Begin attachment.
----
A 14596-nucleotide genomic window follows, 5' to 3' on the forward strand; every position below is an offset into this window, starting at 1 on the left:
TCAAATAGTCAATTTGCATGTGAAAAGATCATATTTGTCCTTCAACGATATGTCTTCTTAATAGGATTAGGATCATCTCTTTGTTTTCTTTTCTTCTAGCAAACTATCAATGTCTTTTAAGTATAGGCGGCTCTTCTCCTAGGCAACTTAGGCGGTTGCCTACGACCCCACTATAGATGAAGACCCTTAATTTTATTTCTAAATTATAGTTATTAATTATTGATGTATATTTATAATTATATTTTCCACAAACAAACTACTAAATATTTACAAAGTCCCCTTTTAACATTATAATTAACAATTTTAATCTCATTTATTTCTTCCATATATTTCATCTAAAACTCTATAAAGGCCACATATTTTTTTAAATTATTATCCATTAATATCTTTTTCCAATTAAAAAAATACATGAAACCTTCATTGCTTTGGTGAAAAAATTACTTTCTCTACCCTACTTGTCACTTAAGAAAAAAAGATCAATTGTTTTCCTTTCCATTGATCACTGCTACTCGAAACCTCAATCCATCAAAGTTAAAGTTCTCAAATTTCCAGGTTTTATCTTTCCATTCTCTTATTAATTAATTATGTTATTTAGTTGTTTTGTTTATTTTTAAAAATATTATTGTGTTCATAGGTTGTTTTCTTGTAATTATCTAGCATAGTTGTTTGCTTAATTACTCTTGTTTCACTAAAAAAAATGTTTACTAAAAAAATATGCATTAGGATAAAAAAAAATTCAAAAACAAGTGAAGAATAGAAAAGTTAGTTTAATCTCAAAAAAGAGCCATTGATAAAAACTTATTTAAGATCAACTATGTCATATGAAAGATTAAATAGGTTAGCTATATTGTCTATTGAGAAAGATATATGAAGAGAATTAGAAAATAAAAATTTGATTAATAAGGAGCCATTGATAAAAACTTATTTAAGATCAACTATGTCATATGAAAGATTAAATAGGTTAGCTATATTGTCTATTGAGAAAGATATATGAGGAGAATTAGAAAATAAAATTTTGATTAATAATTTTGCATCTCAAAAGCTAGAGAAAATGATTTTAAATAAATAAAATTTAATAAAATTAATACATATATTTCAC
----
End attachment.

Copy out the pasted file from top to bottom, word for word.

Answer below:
A 14596-nucleotide genomic window follows, 5' to 3' on the forward strand; every position below is an offset into this window, starting at 1 on the left:
TCAAATAGTCAATTTGCATGTGAAAAGATCATATTTGTCCTTCAACGATATGTCTTCTTAATAGGATTAGGATCATCTCTTTGTTTTCTTTTCTTCTAGCAAACTATCAATGTCTTTTAAGTATAGGCGGCTCTTCTCCTAGGCAACTTAGGCGGTTGCCTACGACCCCACTATAGATGAAGACCCTTAATTTTATTTCTAAATTATAGTTATTAATTATTGATGTATATTTATAATTATATTTTCCACAAACAAACTACTAAATATTTACAAAGTCCCCTTTTAACATTATAATTAACAATTTTAATCTCATTTATTTCTTCCATATATTTCATCTAAAACTCTATAAAGGCCACATATTTTTTTAAATTATTATCCATTAATATCTTTTTCCAATTAAAAAAATACATGAAACCTTCATTGCTTTGGTGAAAAAATTACTTTCTCTACCCTACTTGTCACTTAAGAAAAAAAGATCAATTGTTTTCCTTTCCATTGATCACTGCTACTCGAAACCTCAATCCATCAAAGTTAAAGTTCTCAAATTTCCAGGTTTTATCTTTCCATTCTCTTATTAATTAATTATGTTATTTAGTTGTTTTGTTTATTTTTAAAAATATTATTGTGTTCATAGGTTGTTTTCTTGTAATTATCTAGCATAGTTGTTTGCTTAATTACTCTTGTTTCACTAAAAAAAATGTTTACTAAAAAAATATGCATTAGGATAAAAAAAAATTCAAAAACAAGTGAAGAATAGAAAAGTTAGTTTAATCTCAAAAAAGAGCCATTGATAAAAACTTATTTAAGATCAACTATGTCATATGAAAGATTAAATAGGTTAGCTATATTGTCTATTGAGAAAGATATATGAAGAGAATTAGAAAATAAAAATTTGATTAATAAGGAGCCATTGATAAAAACTTATTTAAGATCAACTATGTCATATGAAAGATTAAATAGGTTAGCTATATTGTCTATTGAGAAAGATATATGAGGAGAATTAGAAAATAAAATTTTGATTAATAATTTTGCATCTCAAAAGCTAGAGAAAATGATTTTAAATAAATAAAATTTAATAAAATTAATACATATATTTCAC